CORDIS Members of the European Parliament call upon their colleagues to support scientific partnerships between Europe and Africa. European involvement in African science and especially in current radio astronomy projects presents a unique opportunity to bridge the traditional divide between developed and developing economies and contribute to attaining the Millennium Development Goals.
A Written Declaration on Science Capacity Building in Africa: promoting European African radio astronomy partnerships was launched by five members of the European Parliament. With this Declaration Miguel Angel Martínez Martínez (S&D), Filip Kaczmarek (EPP), Fiona Hall (ALDE), Judith Sargentini (GREENS) and Teresa Riera Madurell (S&D) call on all the members of the European Parliament to recognize the importance of science cooperation with Africa and acknowledge continent’s competitive advantage in the study of radio astronomy.
The importance of science and technology for socio-economic transformation has already been recognised in the Millennium Development Goals. MEPs therefore see European involvement in African radio astronomy as a possible driver of socioeconomic change that can create new market opportunities for both continents. In the Written Declaration MEPs urge for the promotion of radio astronomy in future Africa-EU partnerships, and encourage development of science capacity in Africa through greater mobilisation of EU funding mechanisms and investment in research infrastructures.
The Written Declaration no. 45/2011 on Science Capacity Building in Africa: promoting European African radio astronomy partnerships is open for signatures until February 16 2012.
Why radio astronomy in Africa and why now?
Europe has many radio astronomy research groups, but continent’s population density and sky coverage are not suitable to host the most innovative observatories. Africa, on the other hand, has all the potential to take a step forward in radio astronomy research. Coverage of the astronomically “rich” southern sky, low levels of radio frequency interference, and very little light pollution is what Africa can offer.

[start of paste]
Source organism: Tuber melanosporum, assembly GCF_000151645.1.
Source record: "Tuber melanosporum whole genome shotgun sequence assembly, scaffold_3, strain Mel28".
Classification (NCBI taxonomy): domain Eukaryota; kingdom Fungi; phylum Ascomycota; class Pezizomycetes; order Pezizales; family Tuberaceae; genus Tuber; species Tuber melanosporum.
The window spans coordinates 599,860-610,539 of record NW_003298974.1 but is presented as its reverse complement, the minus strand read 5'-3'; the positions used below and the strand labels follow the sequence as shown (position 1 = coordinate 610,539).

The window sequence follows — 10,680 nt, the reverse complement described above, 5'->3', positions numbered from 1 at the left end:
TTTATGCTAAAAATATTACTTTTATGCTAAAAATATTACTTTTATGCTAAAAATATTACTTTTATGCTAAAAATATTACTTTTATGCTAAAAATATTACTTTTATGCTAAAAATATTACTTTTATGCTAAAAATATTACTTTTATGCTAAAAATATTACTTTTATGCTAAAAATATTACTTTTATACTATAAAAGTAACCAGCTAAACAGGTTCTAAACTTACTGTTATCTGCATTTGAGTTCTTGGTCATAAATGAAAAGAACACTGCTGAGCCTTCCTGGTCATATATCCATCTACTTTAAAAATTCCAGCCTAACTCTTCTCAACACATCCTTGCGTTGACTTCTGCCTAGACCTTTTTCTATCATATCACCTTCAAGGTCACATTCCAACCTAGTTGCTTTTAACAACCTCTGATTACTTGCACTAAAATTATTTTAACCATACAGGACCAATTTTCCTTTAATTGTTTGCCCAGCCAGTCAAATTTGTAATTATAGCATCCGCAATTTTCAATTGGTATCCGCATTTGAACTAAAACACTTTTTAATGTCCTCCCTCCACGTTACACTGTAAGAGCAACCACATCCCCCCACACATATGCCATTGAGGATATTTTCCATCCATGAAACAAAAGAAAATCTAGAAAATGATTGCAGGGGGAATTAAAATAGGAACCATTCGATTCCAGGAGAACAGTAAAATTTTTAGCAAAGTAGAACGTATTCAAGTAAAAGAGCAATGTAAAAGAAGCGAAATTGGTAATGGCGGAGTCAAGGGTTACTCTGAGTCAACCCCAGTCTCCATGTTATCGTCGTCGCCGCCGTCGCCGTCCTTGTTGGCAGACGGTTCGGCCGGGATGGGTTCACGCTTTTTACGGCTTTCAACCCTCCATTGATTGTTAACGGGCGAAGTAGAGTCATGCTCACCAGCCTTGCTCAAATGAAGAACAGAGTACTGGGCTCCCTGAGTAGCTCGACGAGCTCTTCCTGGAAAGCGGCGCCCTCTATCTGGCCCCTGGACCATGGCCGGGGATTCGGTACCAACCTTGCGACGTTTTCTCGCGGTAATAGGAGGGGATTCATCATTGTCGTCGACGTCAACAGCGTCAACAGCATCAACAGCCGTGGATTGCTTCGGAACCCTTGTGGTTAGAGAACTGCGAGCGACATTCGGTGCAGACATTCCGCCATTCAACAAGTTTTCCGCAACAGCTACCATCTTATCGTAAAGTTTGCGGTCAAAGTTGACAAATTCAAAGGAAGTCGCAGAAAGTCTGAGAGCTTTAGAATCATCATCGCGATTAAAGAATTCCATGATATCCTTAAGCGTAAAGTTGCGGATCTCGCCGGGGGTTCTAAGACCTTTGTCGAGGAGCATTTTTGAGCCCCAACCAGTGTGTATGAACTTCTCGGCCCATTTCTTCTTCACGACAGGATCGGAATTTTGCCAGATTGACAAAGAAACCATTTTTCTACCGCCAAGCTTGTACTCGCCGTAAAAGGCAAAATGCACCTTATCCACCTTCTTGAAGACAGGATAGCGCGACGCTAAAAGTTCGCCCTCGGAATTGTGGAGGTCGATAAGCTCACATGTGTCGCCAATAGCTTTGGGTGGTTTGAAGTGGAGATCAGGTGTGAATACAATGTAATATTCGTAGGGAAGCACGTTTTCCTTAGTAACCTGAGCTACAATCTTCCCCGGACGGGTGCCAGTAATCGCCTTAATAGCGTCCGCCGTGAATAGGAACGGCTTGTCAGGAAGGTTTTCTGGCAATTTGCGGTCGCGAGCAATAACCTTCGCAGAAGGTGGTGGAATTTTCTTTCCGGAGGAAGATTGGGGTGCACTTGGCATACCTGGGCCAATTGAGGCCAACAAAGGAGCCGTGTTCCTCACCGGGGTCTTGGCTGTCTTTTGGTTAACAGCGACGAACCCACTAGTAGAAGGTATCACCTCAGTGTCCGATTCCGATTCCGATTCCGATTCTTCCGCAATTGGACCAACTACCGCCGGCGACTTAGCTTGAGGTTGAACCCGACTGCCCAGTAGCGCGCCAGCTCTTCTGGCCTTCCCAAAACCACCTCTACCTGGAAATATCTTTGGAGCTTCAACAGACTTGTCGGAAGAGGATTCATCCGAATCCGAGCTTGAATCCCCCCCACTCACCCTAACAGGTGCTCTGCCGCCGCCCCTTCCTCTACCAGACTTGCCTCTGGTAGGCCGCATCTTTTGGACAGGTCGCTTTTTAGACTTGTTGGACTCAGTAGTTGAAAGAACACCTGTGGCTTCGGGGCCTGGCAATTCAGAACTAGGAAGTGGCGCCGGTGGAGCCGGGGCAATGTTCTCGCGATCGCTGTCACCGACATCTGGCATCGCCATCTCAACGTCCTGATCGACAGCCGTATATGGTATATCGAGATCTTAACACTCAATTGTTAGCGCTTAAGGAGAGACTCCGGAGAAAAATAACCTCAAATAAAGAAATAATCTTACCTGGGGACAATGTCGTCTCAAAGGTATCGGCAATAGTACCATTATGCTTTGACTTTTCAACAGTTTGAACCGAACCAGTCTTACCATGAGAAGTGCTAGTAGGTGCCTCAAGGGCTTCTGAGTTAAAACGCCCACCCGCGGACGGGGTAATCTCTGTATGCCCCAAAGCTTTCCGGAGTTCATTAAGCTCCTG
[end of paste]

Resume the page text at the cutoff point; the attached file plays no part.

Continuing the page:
African governments are aware of their comparative advantage in radio astronomy and have chosen it as their scientific priority. The continent already hosts some of the world’s most exciting astronomy facilities, including the Southern African Large Telescope (SALT), the Gamma Ray telescope HESS in Namibia and the Astronomy Development Office of the International Astronomical Union (IAU). Now South Africa is building one of the world’s largest radio telescope arrays, MeerKAT, which is already in use by the international astronomy community. A group of nine African countries (South Africa, Kenya, Ghana, Mauritius, Madagascar, Namibia, Zambia, Botswana and Mozambique) is also a candidate site to host the Square Kilometre Array (SKA), the world’s biggest radio telescope that will allow scientists to address many of the fundamental, unanswered questions about the universe we live in.
Such large scale research projects are important for this rapidly growing continent. They attract youth towards scientific studies, boost human capital development and contribute to socioeconomic development. New employment opportunities and development of basic services and infrastructures also effectively contrast the brain drain that costs Africa billions of dollars each year.
For Europe, Africa is the closest geographical area that offers many opportunities for radio astronomy, scientists and industry. Astronomers are already using the data coming from African telescopes – MeerKAT has by now allocated more than 43 000 hours of observing time to astronomers around the world – whereas businesses could have an important part in the development of equipment.
To become an official document and to be transmitted to the Commission, the Council and the parliaments of the Member states, the declaration must be signed by a majority of MEPs.